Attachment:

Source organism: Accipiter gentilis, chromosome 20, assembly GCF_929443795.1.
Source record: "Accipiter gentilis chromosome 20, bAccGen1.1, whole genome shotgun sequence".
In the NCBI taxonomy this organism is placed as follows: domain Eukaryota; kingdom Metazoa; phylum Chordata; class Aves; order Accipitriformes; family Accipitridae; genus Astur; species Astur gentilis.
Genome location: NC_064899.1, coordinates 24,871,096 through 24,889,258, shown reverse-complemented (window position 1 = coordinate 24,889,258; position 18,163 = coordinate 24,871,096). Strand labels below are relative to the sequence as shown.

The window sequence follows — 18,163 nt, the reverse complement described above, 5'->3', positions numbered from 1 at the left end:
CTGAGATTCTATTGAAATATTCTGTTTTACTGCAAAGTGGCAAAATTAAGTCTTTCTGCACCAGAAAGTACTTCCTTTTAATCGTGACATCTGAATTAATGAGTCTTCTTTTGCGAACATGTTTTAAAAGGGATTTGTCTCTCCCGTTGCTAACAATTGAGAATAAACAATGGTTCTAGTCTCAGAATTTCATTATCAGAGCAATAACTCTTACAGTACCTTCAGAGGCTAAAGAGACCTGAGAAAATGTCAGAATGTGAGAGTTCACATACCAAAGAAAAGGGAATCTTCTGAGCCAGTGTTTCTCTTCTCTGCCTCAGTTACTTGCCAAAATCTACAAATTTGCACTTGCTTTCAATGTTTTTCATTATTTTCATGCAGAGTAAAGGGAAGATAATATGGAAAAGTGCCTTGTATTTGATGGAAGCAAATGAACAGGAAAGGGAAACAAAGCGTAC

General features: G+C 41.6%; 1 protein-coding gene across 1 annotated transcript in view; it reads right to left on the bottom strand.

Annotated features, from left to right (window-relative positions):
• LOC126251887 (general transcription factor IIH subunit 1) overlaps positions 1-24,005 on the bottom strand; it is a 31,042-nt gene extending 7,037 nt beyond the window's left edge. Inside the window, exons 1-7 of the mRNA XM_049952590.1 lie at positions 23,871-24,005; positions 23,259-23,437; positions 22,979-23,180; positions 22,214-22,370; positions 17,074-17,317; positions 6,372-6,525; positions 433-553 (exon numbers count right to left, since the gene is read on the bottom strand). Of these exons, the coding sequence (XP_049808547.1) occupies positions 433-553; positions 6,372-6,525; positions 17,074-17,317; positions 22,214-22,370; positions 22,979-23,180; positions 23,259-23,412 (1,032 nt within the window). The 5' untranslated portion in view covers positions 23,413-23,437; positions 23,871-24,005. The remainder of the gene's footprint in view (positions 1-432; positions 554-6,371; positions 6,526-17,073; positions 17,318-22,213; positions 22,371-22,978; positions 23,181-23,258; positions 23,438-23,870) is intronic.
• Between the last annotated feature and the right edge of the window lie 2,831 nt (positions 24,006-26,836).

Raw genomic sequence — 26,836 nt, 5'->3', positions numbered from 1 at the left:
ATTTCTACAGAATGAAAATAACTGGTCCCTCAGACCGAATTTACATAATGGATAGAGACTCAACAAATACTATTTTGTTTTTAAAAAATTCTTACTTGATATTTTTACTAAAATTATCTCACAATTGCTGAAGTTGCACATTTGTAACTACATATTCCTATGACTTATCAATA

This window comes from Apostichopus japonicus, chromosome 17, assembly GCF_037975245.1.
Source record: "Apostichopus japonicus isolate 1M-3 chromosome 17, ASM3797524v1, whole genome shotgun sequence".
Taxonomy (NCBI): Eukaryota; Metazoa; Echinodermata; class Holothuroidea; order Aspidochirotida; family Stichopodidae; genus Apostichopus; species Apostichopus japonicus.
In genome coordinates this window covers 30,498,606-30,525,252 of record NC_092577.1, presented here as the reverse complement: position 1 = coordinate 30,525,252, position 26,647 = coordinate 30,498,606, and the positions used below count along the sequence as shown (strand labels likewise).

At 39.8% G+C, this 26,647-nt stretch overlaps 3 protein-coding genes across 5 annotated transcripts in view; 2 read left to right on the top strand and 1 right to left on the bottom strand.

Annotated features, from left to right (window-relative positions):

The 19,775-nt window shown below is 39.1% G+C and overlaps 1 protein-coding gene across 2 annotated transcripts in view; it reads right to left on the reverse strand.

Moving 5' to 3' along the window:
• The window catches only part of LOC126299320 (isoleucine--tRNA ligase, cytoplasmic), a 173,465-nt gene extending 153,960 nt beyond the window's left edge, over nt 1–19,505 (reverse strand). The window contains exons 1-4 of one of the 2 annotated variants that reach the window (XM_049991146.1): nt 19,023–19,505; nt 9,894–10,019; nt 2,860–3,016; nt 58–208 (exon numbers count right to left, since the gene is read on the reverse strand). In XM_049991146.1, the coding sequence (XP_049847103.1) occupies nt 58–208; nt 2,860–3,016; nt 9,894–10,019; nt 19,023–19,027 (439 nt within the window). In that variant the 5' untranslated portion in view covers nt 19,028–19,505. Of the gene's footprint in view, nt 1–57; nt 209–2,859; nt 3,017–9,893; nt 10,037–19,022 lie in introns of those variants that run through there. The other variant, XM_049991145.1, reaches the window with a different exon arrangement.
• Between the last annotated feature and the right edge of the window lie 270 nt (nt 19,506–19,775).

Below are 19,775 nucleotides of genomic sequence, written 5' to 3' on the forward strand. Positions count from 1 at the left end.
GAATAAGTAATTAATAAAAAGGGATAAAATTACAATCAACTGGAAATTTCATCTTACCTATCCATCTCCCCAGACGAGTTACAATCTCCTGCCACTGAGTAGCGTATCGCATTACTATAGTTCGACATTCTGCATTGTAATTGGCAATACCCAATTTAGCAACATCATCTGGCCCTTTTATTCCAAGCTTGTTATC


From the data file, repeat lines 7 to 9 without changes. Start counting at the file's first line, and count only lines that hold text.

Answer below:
General features: G+C 41.6%; 1 protein-coding gene across 1 annotated transcript in view; it reads right to left on the bottom strand.

Annotated features, from left to right (window-relative positions):
• LOC126251887 (general transcription factor IIH subunit 1) overlaps positions 1-24,005 on the bottom strand; it is a 31,042-nt gene extending 7,037 nt beyond the window's left edge. Inside the window, exons 1-7 of the mRNA XM_049952590.1 lie at positions 23,871-24,005; positions 23,259-23,437; positions 22,979-23,180; positions 22,214-22,370; positions 17,074-17,317; positions 6,372-6,525; positions 433-553 (exon numbers count right to left, since the gene is read on the bottom strand). Of these exons, the coding sequence (XP_049808547.1) occupies positions 433-553; positions 6,372-6,525; positions 17,074-17,317; positions 22,214-22,370; positions 22,979-23,180; positions 23,259-23,412 (1,032 nt within the window). The 5' untranslated portion in view covers positions 23,413-23,437; positions 23,871-24,005. The remainder of the gene's footprint in view (positions 1-432; positions 554-6,371; positions 6,526-17,073; positions 17,318-22,213; positions 22,371-22,978; positions 23,181-23,258; positions 23,438-23,870) is intronic.